The app has become the single most significant tool driving the mobile economy in South Africa. The use of apps on phones has shot up from 24% of adult cellphone users in cities and towns in mid-2012 to 43% in late 2013.
The Mobility 2014 research study, conducted by World Wide Worx with the backing of First National Bank, shows that a tipping point in mobile apps use was reached in 2013, with more than half of urban cellphone users – 51% – now using these tools. The rural market, too is growing fast, with its 27% usage level surpassing the overall market of 18 months before.
While data use on phones now represents 16% of the average user’s mobile budget – up from 12% in mid-2012 – cellphone users are also increasingly turning to Wi-Fi hotspots for mobile Internet access. A relatively low proportion of respondents, 14%, currently uses Wi-Fi hotspots, but this is expected to increase to 26% during 2014. As a consequence, both mobile network data use and Internet access via hotspots is expected to boom.
“The rapidly growing penetration of smartphones and the increased ease of use of the Internet on feature phones has changed the way South Africa communicates,” says Arthur Goldstuck, managing director of World Wide Worx. “While SMS remains pervasive, new communication channels are being opened up to the mass market through both social media and instant messaging (IM) apps.”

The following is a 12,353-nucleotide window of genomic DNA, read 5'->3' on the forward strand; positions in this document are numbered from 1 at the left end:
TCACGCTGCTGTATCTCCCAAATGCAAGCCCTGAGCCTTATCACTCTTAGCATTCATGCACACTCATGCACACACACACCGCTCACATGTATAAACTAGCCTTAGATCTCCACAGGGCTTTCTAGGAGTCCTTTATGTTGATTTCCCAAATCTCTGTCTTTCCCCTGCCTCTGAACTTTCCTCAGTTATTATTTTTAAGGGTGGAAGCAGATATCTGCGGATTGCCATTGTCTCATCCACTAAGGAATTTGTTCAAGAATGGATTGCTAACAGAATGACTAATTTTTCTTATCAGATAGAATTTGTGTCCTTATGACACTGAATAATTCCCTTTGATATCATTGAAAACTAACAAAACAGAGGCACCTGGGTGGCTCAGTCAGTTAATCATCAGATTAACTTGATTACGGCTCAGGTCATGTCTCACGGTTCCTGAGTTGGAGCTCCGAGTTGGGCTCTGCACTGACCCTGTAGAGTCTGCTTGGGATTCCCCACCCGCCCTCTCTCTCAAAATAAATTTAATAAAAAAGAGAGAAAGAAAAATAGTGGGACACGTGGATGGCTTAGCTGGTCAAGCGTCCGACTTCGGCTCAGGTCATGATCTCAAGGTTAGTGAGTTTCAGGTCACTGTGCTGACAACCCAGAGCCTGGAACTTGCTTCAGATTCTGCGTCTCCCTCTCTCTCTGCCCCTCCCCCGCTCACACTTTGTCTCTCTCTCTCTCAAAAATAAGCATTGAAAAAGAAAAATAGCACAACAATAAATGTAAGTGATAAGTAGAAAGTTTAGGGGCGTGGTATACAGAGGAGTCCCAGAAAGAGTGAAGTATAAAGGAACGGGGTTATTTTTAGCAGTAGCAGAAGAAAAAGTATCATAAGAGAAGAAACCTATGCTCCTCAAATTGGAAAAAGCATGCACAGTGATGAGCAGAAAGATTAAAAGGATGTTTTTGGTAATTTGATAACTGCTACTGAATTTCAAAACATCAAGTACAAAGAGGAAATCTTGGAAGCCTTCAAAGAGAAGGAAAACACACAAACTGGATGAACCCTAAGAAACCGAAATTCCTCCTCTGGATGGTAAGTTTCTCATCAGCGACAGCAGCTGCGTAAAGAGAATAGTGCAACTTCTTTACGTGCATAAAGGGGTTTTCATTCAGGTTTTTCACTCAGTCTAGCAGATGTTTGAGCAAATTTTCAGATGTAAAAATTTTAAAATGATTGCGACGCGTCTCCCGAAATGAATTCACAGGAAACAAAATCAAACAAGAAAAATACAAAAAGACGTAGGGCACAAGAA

The most dramatic growth has been seen in IM, particularly in the uptake of WhatsApp, which more than doubled its penetration in the past 18 months, from 26% to 53%. A further 10% of cellphone users say they will use it in the coming year. Facebook Chat is the second most popular chat tool with 45% of respondents using it, followed by Mxit, remaining steady at 25%, and BBM rising from 17% to 21%.
The survey, conducted among adult cellphone users living in cities and towns in South Africa, also underlines the powerful growth of Twitter, which is now being used by 20% of this market, up from 12% in mid-2012. This figure is expected to rise to at least 30% in 2014.
“These findings are clear evidence that consumers are taking control of their own conversations – choosing when, where and how they want to communicate,” says Dione Sankar, Head of Cellphone Banking and Messaging at FNB. “This poses a great challenge to the business world, but we also see it as the greatest opportunity yet to get closer to our customers.”
The Mobility 2014 project comprises two reports, namely The Mobile Consumer in SA 2014, comprising cellphone usage and mobile banking trends, and The Mobile Internet in SA 2014, exploring online trends. It is based on face-to-face interviews with a nationally representative sample of South African adult cellphone users living in cities and towns. Fieldwork was conducted by Dashboard Marketing Intelligence in late 2013.